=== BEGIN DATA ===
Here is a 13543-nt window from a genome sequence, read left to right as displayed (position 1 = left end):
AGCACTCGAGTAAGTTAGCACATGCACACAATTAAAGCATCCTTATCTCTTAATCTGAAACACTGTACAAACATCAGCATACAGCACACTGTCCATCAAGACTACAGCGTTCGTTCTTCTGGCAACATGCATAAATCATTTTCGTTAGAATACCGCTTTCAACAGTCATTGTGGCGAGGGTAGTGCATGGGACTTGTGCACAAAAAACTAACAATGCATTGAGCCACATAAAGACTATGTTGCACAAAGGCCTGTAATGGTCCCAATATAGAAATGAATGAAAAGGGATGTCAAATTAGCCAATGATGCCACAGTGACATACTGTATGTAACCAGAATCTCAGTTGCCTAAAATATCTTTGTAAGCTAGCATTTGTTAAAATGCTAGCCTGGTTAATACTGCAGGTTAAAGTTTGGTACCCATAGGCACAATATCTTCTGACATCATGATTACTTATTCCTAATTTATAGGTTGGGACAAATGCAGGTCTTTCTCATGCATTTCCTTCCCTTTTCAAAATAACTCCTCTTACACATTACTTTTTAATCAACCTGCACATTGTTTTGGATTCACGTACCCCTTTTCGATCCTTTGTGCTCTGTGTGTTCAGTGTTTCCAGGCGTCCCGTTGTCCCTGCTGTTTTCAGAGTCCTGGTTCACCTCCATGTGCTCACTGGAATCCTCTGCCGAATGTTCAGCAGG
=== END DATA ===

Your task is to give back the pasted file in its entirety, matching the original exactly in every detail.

Here is a 13543-nt window from a genome sequence, read left to right as displayed (position 1 = left end):
AGCACTCGAGTAAGTTAGCACATGCACACAATTAAAGCATCCTTATCTCTTAATCTGAAACACTGTACAAACATCAGCATACAGCACACTGTCCATCAAGACTACAGCGTTCGTTCTTCTGGCAACATGCATAAATCATTTTCGTTAGAATACCGCTTTCAACAGTCATTGTGGCGAGGGTAGTGCATGGGACTTGTGCACAAAAAACTAACAATGCATTGAGCCACATAAAGACTATGTTGCACAAAGGCCTGTAATGGTCCCAATATAGAAATGAATGAAAAGGGATGTCAAATTAGCCAATGATGCCACAGTGACATACTGTATGTAACCAGAATCTCAGTTGCCTAAAATATCTTTGTAAGCTAGCATTTGTTAAAATGCTAGCCTGGTTAATACTGCAGGTTAAAGTTTGGTACCCATAGGCACAATATCTTCTGACATCATGATTACTTATTCCTAATTTATAGGTTGGGACAAATGCAGGTCTTTCTCATGCATTTCCTTCCCTTTTCAAAATAACTCCTCTTACACATTACTTTTTAATCAACCTGCACATTGTTTTGGATTCACGTACCCCTTTTCGATCCTTTGTGCTCTGTGTGTTCAGTGTTTCCAGGCGTCCCGTTGTCCCTGCTGTTTTCAGAGTCCTGGTTCACCTCCATGTGCTCACTGGAATCCTCTGCCGAATGTTCAGCAGG